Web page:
Galway sits on Ireland’s west coast. Today it is a lively university town, a place for music and art and theater and sailing the sea, a place for speaking both Irish and English, a gateway to wilder landscapes inland and wild seas offshore.
It is also a place of history, from days when ancient folk came to live by the mouth of the River Corrib to a history in legend and in fact, a place where Spanish traders landed their goods, and later, an emigration port as famine and politics led many to leave the land. Contemporary energy and a touch of the past: you’ll find all of that when you visit Galway city.
You might begin by walking down the street — it changes names several times, but it’s one street, you’ll not get lost — from Eyre Square along to the river. Eyre Square itself has a park dedicated to John F.Kennedy, who was made an honorary citizen of Galway during his visit, and a monument featuring a Galway fishing boat which was dedicated at the city’s 500 year anniversary.
Along the street, you’ll find several of Galway’s best pubs for music and for craic. Craic is the name in Irish for that combination of conversation, welcome, and good fellowship that occurs when all things are going right. Along this street, Tig Coili and Neachtain’s are two with reliably good craic and music. If you’d like to venture away from the main street you’ll find many others, among them Roisin Dubh, which often hosts big names and international artists as well as a full roster of homegrown acts in both music and comedy, The Crane, which has a fine reputation for traditional music and has expanded its repertoire into roots and blues as well, and Malone’s, where you will hear Irish spoken.
You might hear Irish spoken anywhere in Galway, as it is right on the edge of Connemara, a large Gaeltacht area. Whether you know Irish or not, hearing the two languages spoken equally adds a bit to the atmosphere.
You’ll hear them both in song, too, and not only in the pubs. Galway is well known as a place for buskers, as street musicians are known. They might, indeed, be playing by the side of a medieval building such as Lynch’s Castle. Once the seat of powerful family, for some time it has housed a bank. The bank has a small museum inside telling of the history of the building. On the outside you can see carvings and stone work which date back 1490.
As you continue to explore history in Galway, you will want to visit Saint Nicholas Collegiate Church, where Columbus is said to have stopped in to pray in 1477 while on one of his voyages for Spain. The church is Galway’s oldest surviving medieval building. A fine time to visit is when open air markets are held in the area surrounding the church, usually on Saturdays. Down where the river meets the sea at the waterfront, there is another historic stone structure, Spanish Arch. It was built in the late 1500s as an extension the city’s walls to protect the quays where merchants, including those from Spain, offloaded their goods. Next to the Spanish Arch is the Galway City Museum where you may learn more about fishing, farming, and trade in Galway’s history. A bit further away is a memorial to the ships and people who left Galway during famine times.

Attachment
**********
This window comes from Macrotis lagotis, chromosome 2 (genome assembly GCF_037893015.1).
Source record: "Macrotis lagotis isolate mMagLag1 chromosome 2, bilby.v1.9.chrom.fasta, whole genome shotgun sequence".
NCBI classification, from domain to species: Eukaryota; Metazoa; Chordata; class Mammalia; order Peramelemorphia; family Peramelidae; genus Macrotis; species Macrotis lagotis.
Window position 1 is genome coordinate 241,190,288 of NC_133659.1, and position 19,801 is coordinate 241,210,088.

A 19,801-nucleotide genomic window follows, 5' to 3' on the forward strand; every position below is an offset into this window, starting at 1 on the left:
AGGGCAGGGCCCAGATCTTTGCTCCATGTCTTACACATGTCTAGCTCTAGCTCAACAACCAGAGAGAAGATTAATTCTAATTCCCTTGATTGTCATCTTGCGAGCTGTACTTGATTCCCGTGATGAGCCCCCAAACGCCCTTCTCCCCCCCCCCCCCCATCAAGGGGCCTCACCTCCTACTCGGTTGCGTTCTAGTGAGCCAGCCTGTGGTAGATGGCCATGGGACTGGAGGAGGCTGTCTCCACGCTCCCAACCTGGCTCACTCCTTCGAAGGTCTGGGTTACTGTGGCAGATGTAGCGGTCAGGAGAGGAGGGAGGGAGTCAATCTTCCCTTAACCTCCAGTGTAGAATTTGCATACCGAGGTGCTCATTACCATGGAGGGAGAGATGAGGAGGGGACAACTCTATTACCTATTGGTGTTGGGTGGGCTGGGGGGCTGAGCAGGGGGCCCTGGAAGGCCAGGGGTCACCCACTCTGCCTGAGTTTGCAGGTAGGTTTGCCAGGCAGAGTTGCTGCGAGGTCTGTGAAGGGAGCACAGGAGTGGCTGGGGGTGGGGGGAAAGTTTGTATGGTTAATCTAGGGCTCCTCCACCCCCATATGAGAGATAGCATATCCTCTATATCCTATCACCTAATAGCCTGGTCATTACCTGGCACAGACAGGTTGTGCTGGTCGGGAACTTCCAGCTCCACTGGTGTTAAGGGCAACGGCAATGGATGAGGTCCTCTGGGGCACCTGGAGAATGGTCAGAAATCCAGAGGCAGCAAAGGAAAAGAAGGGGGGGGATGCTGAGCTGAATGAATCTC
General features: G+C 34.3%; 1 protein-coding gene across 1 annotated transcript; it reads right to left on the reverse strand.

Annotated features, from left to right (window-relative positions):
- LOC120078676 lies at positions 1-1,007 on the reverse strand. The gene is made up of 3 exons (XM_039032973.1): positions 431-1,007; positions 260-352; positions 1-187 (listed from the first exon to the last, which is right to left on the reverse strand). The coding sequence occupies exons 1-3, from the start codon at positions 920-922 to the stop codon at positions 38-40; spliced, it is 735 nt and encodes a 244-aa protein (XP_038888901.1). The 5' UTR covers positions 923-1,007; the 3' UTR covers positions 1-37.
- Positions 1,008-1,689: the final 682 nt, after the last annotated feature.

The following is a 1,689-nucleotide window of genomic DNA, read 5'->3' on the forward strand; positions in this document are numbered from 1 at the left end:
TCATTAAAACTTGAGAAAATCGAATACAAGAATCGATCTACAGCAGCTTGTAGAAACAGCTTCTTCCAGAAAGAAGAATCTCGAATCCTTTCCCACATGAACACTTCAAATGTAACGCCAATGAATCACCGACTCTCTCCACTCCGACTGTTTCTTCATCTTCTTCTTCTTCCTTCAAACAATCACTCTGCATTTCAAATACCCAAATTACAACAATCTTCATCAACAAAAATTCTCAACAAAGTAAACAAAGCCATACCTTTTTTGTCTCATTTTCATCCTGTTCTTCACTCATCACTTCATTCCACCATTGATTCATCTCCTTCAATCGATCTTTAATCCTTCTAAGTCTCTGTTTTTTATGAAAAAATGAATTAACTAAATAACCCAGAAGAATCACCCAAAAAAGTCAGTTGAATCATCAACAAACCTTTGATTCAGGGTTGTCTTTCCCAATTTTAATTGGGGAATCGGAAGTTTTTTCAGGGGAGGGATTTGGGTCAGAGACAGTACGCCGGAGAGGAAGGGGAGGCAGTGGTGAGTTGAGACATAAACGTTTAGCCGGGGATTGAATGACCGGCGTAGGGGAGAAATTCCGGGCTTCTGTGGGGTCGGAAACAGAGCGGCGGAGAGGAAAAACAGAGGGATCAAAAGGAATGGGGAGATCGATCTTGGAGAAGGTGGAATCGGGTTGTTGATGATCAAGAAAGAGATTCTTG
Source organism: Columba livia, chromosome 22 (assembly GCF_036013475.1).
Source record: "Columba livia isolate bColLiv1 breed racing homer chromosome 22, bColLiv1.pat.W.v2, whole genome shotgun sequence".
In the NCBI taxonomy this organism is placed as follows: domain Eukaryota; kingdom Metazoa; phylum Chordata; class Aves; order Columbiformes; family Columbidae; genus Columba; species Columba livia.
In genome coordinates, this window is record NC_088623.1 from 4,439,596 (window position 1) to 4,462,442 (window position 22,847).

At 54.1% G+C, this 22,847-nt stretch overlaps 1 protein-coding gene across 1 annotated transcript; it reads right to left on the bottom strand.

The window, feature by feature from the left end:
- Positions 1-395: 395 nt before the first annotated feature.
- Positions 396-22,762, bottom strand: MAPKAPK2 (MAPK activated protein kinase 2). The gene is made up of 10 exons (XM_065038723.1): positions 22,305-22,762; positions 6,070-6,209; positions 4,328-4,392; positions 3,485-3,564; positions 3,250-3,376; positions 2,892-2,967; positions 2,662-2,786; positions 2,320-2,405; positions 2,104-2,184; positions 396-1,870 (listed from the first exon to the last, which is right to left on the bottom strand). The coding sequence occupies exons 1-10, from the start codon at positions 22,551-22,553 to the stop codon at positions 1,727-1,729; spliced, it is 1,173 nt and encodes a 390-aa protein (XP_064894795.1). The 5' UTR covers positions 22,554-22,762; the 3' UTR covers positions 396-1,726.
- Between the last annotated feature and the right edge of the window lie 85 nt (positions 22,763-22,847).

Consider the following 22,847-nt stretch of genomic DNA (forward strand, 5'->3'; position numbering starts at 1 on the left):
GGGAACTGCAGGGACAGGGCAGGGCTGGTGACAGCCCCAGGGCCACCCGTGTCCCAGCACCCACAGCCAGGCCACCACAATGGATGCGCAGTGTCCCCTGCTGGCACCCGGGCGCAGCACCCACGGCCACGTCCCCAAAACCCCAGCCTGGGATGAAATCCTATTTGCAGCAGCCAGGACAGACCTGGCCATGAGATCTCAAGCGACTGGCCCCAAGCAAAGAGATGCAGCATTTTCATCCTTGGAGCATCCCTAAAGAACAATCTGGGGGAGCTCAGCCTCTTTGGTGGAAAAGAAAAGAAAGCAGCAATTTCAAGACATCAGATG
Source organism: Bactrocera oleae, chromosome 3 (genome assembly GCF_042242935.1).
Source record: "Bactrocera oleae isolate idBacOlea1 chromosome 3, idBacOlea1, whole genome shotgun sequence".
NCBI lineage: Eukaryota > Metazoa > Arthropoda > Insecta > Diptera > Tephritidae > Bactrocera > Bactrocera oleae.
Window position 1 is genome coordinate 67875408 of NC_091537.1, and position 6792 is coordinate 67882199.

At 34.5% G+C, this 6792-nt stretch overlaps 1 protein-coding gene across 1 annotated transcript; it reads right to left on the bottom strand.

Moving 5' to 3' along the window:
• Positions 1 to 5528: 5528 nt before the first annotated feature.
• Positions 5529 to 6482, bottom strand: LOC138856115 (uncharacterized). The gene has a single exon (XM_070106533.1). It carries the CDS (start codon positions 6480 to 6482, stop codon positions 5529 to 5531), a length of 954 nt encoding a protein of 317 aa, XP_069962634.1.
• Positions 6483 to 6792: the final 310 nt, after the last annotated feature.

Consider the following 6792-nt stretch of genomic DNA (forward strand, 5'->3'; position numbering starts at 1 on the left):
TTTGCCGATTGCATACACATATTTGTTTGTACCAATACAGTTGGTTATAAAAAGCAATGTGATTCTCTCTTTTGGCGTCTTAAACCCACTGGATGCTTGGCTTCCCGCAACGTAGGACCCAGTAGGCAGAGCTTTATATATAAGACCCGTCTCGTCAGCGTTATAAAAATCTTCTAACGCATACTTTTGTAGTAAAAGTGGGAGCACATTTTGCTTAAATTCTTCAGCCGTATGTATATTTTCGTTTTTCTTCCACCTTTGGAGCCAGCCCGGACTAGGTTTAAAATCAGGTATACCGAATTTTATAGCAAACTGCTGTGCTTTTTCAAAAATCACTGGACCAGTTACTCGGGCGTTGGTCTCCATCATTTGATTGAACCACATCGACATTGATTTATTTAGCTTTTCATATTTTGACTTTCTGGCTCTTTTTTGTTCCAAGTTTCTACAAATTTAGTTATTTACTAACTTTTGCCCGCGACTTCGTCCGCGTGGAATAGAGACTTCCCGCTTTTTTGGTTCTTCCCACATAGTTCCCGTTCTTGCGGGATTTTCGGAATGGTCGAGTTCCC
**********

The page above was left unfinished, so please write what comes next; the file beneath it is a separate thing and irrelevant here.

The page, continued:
What else might you do in Galway beyond exploring its history, going to an outdoor market, and listening to music?
There are bookstores: Galway has two of Ireland’s best, Charlie Byrne’s and Kenny’s. Kenny’s is in Liosbán on the Tuam Road and Charlie Byrne’s is in the Cornstore in the city center. Kenny’s has an art gallery and maps and prints in addition to adult and children’s books of all sorts. Byrne’s offers both new and used books. They both make fine places to while an hour or a day and both often host literary and arts events.
There is a world acclaimed theater company, whose home is The Druid. NUI Galway is a top university for undergraduate, post graduate, and Irish studies, with a campus which hosts art exhibits, talks, sports, and other events. Galway Crystal may not be quite as well known as is its counterpart across the island, Waterford Crystal, but it is just as interesting to see what its artisans produce.
Galway has many fine places to have a meal, too. One of my favorites is McDonagh’s, which has a fish and chips take away on one side and a sit in restaurant on the other, both equally good. Their seafood is sustainably sourced, too. Galway Bakery Company, known as GBC for short, another favorite, is as good for vegetarian stir fry as it is for all day Irish breakfast.
Galway is a city of festivals — there are ones celebrating writing, music, horses, and oysters just for starters. The place of the arts in day to day life of the city and the round of festivals no doubt have contributed to Galway being named the European Capitol of Culture for 2020.
For me, as fine as all these aspects of the city continue to be, Galway is at heart about music. Take a listen to Sean Keane, who was born in a small town not far from Galway and has made an international career with his music. He has recorded this song on the album Never Alone, a career spanning collection which shows his love and skill at bringing the touch of Irish sean nos style to country, folk, and Americana songs as well as those of his native land.
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